A recent report from the FCAC (Financial Consumer Agency of Canada) shed some light on Canadian households, in particular their desire to tap home equity, which has showered Canadians with cheap credit amidst a two decade long housing boom.
As of today, just over 3 million Canadians have tapped a Home Equity Line of Credit (HELOC), with outstanding balances jumping to over $200B. For further context, HELOC balances in Canada have gotten so large they now make up just under 13% of GDP, far surpassing our neighbours to the south when HELOC balances reached 4.5% leading up to the financial crisis.
Similar to our US counterparts, our spending behaviours are nearly identical. Per the FCAC report, 49% of HELOC borrowers used the money to pay for renovations. This is strikingly similar to a US federal Reserve study which found 43% of funds pulled out of home equity are used for home improvements.
As I had written previously, Canadians are frequently using Home Equity Lines of Credit to facilitate the purchase of second properties. The largest median amounts of HELOC loans were used for residential properties ($59,800). This was followed by vehicle purchases, which up until recently had experienced an unprecedented boom, with new car purchases hitting a record high in 2017.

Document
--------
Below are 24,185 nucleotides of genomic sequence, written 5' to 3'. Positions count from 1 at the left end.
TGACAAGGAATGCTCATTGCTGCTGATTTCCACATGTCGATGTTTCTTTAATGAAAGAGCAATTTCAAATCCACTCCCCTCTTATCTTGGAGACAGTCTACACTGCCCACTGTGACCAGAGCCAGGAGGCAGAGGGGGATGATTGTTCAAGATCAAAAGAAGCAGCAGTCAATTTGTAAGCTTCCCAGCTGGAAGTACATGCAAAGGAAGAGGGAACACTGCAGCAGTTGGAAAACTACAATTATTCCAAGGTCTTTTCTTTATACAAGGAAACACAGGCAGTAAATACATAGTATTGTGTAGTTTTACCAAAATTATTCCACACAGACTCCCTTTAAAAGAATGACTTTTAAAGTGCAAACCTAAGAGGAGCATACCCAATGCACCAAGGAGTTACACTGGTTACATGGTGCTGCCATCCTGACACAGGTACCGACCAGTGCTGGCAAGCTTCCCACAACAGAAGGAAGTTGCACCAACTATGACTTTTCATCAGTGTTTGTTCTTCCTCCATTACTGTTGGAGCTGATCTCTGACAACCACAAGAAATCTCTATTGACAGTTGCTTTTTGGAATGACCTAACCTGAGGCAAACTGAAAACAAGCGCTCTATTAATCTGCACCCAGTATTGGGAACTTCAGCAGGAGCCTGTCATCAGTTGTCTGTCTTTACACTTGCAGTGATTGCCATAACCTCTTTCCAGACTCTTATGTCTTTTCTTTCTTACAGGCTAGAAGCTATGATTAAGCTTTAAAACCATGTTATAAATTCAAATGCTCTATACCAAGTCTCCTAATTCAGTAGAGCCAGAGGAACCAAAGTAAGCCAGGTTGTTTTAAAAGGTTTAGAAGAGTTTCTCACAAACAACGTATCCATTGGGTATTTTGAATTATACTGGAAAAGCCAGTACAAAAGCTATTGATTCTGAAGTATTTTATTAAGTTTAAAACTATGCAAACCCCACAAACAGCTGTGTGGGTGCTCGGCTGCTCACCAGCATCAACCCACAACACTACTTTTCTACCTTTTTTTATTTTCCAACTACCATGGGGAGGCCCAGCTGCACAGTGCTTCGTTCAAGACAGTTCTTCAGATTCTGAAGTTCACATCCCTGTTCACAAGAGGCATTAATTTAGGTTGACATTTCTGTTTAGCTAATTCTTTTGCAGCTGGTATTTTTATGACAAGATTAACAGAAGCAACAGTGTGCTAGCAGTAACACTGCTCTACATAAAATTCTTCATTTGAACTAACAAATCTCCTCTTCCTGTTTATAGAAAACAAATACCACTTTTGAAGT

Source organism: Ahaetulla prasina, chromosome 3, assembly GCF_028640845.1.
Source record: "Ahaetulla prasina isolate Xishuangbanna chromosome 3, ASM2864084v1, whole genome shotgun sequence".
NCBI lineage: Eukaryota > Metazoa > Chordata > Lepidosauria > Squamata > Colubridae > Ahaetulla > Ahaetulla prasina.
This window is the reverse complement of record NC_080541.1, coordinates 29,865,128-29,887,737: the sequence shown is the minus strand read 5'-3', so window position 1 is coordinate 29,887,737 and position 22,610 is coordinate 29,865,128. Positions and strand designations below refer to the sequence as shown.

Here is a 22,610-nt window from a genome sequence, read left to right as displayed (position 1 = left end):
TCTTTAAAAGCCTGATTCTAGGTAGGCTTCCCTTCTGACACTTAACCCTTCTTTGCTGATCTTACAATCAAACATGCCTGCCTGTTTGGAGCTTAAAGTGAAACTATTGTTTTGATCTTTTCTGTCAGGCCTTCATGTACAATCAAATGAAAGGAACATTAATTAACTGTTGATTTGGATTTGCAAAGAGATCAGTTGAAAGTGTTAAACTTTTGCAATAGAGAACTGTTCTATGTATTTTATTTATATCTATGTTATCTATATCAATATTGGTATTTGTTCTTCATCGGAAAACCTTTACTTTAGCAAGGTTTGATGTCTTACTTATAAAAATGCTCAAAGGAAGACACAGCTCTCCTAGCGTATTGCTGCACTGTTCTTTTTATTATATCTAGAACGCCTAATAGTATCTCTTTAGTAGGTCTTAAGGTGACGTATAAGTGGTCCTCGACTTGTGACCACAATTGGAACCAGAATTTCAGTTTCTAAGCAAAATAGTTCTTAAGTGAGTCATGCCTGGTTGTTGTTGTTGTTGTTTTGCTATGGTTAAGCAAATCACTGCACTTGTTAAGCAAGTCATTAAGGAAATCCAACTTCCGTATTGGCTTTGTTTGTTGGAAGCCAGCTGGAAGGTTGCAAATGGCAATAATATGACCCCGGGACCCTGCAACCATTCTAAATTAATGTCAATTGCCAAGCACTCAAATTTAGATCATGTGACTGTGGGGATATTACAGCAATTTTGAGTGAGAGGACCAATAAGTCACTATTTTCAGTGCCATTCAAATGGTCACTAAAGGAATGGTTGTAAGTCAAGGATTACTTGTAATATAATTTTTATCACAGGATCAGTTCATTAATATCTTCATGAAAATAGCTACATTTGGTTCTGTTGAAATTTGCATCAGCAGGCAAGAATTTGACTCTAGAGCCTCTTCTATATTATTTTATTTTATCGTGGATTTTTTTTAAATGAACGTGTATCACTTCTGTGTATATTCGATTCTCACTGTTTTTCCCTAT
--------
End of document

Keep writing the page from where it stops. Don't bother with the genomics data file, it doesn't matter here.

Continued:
The growth in home prices and the rise of home equity lines of credit play a self full-filling role within the economy. Higher home prices have fuelled a rising wealth effect, propelling consumer spending. But Alas, this wealth effect is equally prone to the downside as home prices reverse. The average home price across Canada dropped 4% in 2018, the first annual decline since 2008.
Studies in the US illustrate the lowest-credit home owner borrowed $0.40 for every $1 of new home equity but as the bubble deflated households reduced spending by six cents for every $1 of home equity that was lost.
In Canada with home prices sliding and interest rates rising, this will pose financial stress across many households. One-quarter (25%) of HELOC borrowers say they would struggle to make payments on their HELOC if the payment amount increased by $99 or less per month. And with the further stress testing of home equity lines of credit the ability to roll over or refinance existing debt could become increasingly difficult.